Following the closure of the Parliament Canteen on orders of the Clerk to Parliament, Jane Kibirige late last year, a section of legislators have raised concern that this may grossly affect business in the House.
The Parliament canteen under the management of Hellenar’s Restaurant has been closed after the service provider’s two-year contract expired. This resulted into the procurement of a new service provider.
In November 2017, before the expiry of the two year contract with Hellenar’s Restaurant, Parliament advertised for potential service providers to bid which saw five companies express interest.
Out of the five, only two were shortlisted.
Those shortlisted were Hellenar’s Restaurant and Romeo’s Restaurant and the contract was later awarded to Romeo’s Restaurant on August 14, 2018.
Aggrieved by the irregular process, Hellenar’s Restaurant petitioned the Public Procurement and Disposal of Public Assets Authority (PPDA).a
Walter Anywar, the proprietor of Hellenar’s Restaurant also petitioned the Clerk to Parliament citing irregularities that characterized the awarding of a contract. He said the process involved bribery, bias and that the contract was awarded to an inexperienced entity.
These allegations by Anywar were however watered down by the Clerk to Parliament along with the Parliamentary Commission. A decision was later taken to have Hellenar’s Restaurant’s contracted extended up to December 31.
The decision prompted the restaurant to apply for judicial review of the bidding process (that selected Romeo’s Restaurant) and subsequently, on December 21, 2018, court issued an injunction maintaining the status-quo at Parliament until the matter was disposed of.
The ruling by court notwithstanding, the Clerk to Parliament, Jane Kibirige proceeded and locked down the premises and ordered Hellenar’s Restaurant to await the final decision taken after the court process.
Today, Tuesday, the legislator for Kumi, Silas Aogon and that of Bunyole West MP, James Waluswaka have called upon Parliamentary Commission to immediately address the stalemate since it risks paralyzing business at Parliament.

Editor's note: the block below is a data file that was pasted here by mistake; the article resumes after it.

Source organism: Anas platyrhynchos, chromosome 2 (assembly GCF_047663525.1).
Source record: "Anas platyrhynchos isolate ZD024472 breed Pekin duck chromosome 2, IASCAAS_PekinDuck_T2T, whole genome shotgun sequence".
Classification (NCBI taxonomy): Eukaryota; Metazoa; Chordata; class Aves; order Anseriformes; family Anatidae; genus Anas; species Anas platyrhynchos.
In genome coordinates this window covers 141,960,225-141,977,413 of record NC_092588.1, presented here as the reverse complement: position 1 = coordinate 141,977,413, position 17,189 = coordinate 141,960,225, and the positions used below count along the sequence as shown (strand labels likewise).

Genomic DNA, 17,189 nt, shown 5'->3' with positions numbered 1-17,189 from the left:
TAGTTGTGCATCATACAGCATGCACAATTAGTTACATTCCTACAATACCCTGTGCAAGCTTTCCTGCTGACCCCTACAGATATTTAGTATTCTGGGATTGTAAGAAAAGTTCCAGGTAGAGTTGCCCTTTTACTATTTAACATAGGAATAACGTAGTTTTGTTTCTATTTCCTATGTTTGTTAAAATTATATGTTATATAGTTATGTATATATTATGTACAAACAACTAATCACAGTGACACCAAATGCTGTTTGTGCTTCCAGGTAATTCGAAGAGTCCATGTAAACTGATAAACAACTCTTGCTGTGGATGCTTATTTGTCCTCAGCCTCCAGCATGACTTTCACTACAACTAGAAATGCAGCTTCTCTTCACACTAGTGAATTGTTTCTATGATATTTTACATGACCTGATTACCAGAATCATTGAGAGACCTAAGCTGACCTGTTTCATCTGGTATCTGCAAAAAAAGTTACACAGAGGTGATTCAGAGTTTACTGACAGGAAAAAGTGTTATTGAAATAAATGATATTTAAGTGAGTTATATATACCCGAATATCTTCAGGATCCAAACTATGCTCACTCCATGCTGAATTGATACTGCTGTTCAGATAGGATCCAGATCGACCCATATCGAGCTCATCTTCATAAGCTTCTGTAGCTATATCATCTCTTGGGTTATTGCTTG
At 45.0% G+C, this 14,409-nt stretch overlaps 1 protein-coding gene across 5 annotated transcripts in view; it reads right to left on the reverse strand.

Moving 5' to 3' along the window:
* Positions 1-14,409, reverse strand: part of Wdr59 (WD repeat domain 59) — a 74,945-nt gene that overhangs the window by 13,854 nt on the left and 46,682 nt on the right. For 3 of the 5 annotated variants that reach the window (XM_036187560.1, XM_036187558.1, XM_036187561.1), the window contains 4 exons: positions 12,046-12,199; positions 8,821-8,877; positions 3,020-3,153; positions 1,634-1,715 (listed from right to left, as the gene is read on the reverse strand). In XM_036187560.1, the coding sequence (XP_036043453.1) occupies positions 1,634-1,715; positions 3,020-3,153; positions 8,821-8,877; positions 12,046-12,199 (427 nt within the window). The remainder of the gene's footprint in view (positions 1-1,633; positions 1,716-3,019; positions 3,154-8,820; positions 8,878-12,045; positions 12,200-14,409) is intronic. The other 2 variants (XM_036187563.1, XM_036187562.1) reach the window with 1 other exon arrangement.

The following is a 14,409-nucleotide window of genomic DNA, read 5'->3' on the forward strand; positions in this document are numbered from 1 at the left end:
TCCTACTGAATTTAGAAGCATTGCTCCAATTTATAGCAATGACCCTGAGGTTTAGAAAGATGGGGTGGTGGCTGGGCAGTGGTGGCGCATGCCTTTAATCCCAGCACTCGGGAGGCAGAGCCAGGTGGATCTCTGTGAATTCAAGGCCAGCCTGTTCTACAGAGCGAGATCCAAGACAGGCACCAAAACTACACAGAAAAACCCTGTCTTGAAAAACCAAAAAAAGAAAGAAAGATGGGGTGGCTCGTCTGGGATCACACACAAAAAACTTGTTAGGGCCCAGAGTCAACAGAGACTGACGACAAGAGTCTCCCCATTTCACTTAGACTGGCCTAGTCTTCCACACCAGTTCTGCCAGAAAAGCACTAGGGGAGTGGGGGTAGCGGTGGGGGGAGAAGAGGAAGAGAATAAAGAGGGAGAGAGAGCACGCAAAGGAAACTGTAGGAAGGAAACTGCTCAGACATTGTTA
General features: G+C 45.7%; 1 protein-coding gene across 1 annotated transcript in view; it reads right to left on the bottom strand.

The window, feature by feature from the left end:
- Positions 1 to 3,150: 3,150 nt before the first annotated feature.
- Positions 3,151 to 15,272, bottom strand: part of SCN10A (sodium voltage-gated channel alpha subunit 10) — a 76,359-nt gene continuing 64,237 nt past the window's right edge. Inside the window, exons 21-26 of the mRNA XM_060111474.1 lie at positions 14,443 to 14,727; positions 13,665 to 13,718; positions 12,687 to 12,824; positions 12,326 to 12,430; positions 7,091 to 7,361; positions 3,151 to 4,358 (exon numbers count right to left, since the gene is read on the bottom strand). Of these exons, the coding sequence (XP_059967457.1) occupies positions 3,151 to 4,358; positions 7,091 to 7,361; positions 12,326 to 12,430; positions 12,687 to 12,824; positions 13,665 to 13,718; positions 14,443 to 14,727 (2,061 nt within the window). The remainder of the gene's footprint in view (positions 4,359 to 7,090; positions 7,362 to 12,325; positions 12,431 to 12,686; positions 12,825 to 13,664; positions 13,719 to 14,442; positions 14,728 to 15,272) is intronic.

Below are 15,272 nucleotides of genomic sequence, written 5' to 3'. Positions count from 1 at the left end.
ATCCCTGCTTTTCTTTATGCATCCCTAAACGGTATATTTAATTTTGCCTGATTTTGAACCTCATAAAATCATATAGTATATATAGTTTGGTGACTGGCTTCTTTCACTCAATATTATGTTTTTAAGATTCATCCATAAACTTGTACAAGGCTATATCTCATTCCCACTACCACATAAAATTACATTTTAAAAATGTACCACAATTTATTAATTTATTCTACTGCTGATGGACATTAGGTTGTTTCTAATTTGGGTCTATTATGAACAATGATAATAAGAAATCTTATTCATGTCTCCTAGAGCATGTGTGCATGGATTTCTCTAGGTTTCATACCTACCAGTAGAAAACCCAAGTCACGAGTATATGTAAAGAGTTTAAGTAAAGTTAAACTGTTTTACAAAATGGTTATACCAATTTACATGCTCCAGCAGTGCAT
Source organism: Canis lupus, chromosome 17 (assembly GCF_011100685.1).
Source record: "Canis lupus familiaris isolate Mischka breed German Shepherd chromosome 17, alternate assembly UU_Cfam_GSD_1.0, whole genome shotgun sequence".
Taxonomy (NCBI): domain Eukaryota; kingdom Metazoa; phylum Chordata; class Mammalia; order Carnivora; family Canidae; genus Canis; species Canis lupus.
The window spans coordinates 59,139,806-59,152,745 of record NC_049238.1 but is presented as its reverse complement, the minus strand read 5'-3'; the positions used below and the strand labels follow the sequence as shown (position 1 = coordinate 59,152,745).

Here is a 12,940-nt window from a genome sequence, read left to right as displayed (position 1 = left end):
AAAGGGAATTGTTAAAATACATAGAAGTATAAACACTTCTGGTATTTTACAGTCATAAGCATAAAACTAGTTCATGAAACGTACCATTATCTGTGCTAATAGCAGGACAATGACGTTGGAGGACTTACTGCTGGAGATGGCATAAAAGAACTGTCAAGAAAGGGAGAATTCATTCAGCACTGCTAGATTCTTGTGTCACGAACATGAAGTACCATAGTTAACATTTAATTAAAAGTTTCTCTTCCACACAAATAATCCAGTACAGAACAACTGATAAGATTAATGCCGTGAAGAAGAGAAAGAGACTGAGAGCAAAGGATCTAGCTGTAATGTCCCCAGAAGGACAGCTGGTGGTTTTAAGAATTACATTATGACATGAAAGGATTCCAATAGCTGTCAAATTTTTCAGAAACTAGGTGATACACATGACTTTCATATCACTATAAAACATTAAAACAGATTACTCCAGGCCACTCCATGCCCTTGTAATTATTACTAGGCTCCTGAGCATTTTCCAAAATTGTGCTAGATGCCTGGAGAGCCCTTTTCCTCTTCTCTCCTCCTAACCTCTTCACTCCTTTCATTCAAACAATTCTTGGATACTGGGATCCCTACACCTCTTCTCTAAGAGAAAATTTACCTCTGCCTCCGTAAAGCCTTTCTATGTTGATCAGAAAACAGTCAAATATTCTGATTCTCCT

“We came from the constituency fresh and we found out that the canteen is not working. People are getting stranded including the visitors, drivers and fellow MPs, yet it is very challenging to leave work here and go outside looking for food,” Aogon said.
He appealed to the leadership of Parliament to do everything in their means to restore sanity as well as follow the law to the letter.
On his part, Waluswaka commented; “For us, we don’t eat paperwork. That is the work of the Clerk. All we need is food and canteen being operational.”
While commenting on the concerns raised by legislators, Parliament’s Head of Communications and Public Affairs Department, Chris Obore said that the situation is under control and will be soon resolved after court pronounces itself on the matter.
“As Parliament, the courts informed us that they will pronounce themselves on the matter on January 11, and we will know the way forward on Friday. The canteen had to be closed so as to follow the due process of the law, but we apologize and regret the inconveniences caused,” Obore said.
Obore as well noted that the business of Parliament isn’t related to the canteen in anyway and the decision on when Parliament should resume resides on the business committee of the House, the Speaker and the Clerk to Parliament.
“Sorry for the inconveniences caused to the members of staff, Members of Parliament and the press, since we all get our refreshments from the canteen,” Obore said.